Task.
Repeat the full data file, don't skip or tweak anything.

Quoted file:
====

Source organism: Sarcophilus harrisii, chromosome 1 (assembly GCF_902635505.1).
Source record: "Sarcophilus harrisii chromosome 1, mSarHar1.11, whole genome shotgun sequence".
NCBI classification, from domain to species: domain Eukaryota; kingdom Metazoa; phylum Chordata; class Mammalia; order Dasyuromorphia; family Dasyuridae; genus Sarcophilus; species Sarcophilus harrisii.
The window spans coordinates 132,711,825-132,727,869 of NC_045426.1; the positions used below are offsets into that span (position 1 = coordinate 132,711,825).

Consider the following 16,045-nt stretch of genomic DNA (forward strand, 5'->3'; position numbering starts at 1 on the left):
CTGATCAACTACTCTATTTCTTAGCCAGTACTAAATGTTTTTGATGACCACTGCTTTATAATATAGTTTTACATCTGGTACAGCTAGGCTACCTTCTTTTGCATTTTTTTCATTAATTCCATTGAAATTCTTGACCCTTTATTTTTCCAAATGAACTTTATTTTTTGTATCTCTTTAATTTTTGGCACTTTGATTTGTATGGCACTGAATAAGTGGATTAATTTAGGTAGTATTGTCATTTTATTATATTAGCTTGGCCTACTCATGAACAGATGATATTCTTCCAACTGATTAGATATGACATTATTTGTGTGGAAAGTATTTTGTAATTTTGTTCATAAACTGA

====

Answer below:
Source organism: Sarcophilus harrisii, chromosome 1 (assembly GCF_902635505.1).
Source record: "Sarcophilus harrisii chromosome 1, mSarHar1.11, whole genome shotgun sequence".
NCBI classification, from domain to species: domain Eukaryota; kingdom Metazoa; phylum Chordata; class Mammalia; order Dasyuromorphia; family Dasyuridae; genus Sarcophilus; species Sarcophilus harrisii.
The window spans coordinates 132,711,825-132,727,869 of NC_045426.1; the positions used below are offsets into that span (position 1 = coordinate 132,711,825).

Consider the following 16,045-nt stretch of genomic DNA (forward strand, 5'->3'; position numbering starts at 1 on the left):
CTGATCAACTACTCTATTTCTTAGCCAGTACTAAATGTTTTTGATGACCACTGCTTTATAATATAGTTTTACATCTGGTACAGCTAGGCTACCTTCTTTTGCATTTTTTTCATTAATTCCATTGAAATTCTTGACCCTTTATTTTTCCAAATGAACTTTATTTTTTGTATCTCTTTAATTTTTGGCACTTTGATTTGTATGGCACTGAATAAGTGGATTAATTTAGGTAGTATTGTCATTTTATTATATTAGCTTGGCCTACTCATGAACAGATGATATTCTTCCAACTGATTAGATATGACATTATTTGTGTGGAAAGTATTTTGTAATTTTGTTCATAAACTGA